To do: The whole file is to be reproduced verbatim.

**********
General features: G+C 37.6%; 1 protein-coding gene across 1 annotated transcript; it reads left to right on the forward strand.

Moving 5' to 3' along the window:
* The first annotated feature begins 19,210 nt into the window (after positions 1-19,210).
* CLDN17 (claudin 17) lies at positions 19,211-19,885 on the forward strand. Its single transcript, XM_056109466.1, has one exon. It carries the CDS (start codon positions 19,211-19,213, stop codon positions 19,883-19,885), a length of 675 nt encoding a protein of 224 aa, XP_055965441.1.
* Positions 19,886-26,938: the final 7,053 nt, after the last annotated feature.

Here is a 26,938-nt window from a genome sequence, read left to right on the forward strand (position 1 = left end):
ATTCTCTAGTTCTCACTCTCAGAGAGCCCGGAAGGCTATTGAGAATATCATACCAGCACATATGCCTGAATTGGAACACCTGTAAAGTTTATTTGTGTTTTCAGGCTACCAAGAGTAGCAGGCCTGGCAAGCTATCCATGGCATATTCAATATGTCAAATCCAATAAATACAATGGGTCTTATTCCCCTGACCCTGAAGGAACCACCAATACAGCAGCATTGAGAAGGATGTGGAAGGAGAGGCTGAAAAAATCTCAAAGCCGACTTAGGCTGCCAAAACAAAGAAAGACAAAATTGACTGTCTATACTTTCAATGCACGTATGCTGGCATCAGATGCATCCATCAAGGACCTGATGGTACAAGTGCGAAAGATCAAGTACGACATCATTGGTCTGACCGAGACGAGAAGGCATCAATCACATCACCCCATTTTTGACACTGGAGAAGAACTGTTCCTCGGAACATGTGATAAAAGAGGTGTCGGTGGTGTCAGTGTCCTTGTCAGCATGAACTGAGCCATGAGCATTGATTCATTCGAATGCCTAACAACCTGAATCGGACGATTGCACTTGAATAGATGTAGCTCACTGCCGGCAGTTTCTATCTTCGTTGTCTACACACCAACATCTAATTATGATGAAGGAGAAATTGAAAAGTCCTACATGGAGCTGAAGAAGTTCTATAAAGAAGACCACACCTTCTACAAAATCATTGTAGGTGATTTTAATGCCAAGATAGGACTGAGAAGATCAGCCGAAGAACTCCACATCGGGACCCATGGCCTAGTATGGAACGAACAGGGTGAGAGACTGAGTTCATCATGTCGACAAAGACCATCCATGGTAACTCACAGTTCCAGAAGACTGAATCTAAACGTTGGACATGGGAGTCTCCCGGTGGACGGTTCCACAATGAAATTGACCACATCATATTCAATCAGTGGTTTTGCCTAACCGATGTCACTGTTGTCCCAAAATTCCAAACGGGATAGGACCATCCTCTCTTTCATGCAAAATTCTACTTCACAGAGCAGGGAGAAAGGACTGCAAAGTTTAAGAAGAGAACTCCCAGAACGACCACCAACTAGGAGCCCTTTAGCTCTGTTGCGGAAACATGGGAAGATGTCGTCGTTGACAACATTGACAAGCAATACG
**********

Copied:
General features: G+C 37.6%; 1 protein-coding gene across 1 annotated transcript; it reads left to right on the forward strand.

Moving 5' to 3' along the window:
* The first annotated feature begins 19,210 nt into the window (after positions 1-19,210).
* CLDN17 (claudin 17) lies at positions 19,211-19,885 on the forward strand. Its single transcript, XM_056109466.1, has one exon. It carries the CDS (start codon positions 19,211-19,213, stop codon positions 19,883-19,885), a length of 675 nt encoding a protein of 224 aa, XP_055965441.1.
* Positions 19,886-26,938: the final 7,053 nt, after the last annotated feature.

Here is a 26,938-nt window from a genome sequence, read left to right on the forward strand (position 1 = left end):
ATTCTCTAGTTCTCACTCTCAGAGAGCCCGGAAGGCTATTGAGAATATCATACCAGCACATATGCCTGAATTGGAACACCTGTAAAGTTTATTTGTGTTTTCAGGCTACCAAGAGTAGCAGGCCTGGCAAGCTATCCATGGCATATTCAATATGTCAAATCCAATAAATACAATGGGTCTTATTCCCCTGACCCTGAAGGAACCACCAATACAGCAGCATTGAGAAGGATGTGGAAGGAGAGGCTGAAAAAATCTCAAAGCCGACTTAGGCTGCCAAAACAAAGAAAGACAAAATTGACTGTCTATACTTTCAATGCACGTATGCTGGCATCAGATGCATCCATCAAGGACCTGATGGTACAAGTGCGAAAGATCAAGTACGACATCATTGGTCTGACCGAGACGAGAAGGCATCAATCACATCACCCCATTTTTGACACTGGAGAAGAACTGTTCCTCGGAACATGTGATAAAAGAGGTGTCGGTGGTGTCAGTGTCCTTGTCAGCATGAACTGAGCCATGAGCATTGATTCATTCGAATGCCTAACAACCTGAATCGGACGATTGCACTTGAATAGATGTAGCTCACTGCCGGCAGTTTCTATCTTCGTTGTCTACACACCAACATCTAATTATGATGAAGGAGAAATTGAAAAGTCCTACATGGAGCTGAAGAAGTTCTATAAAGAAGACCACACCTTCTACAAAATCATTGTAGGTGATTTTAATGCCAAGATAGGACTGAGAAGATCAGCCGAAGAACTCCACATCGGGACCCATGGCCTAGTATGGAACGAACAGGGTGAGAGACTGAGTTCATCATGTCGACAAAGACCATCCATGGTAACTCACAGTTCCAGAAGACTGAATCTAAACGTTGGACATGGGAGTCTCCCGGTGGACGGTTCCACAATGAAATTGACCACATCATATTCAATCAGTGGTTTTGCCTAACCGATGTCACTGTTGTCCCAAAATTCCAAACGGGATAGGACCATCCTCTCTTTCATGCAAAATTCTACTTCACAGAGCAGGGAGAAAGGACTGCAAAGTTTAAGAAGAGAACTCCCAGAACGACCACCAACTAGGAGCCCTTTAGCTCTGTTGCGGAAACATGGGAAGATGTCGTCGTTGACAACATTGACAAGCAATACG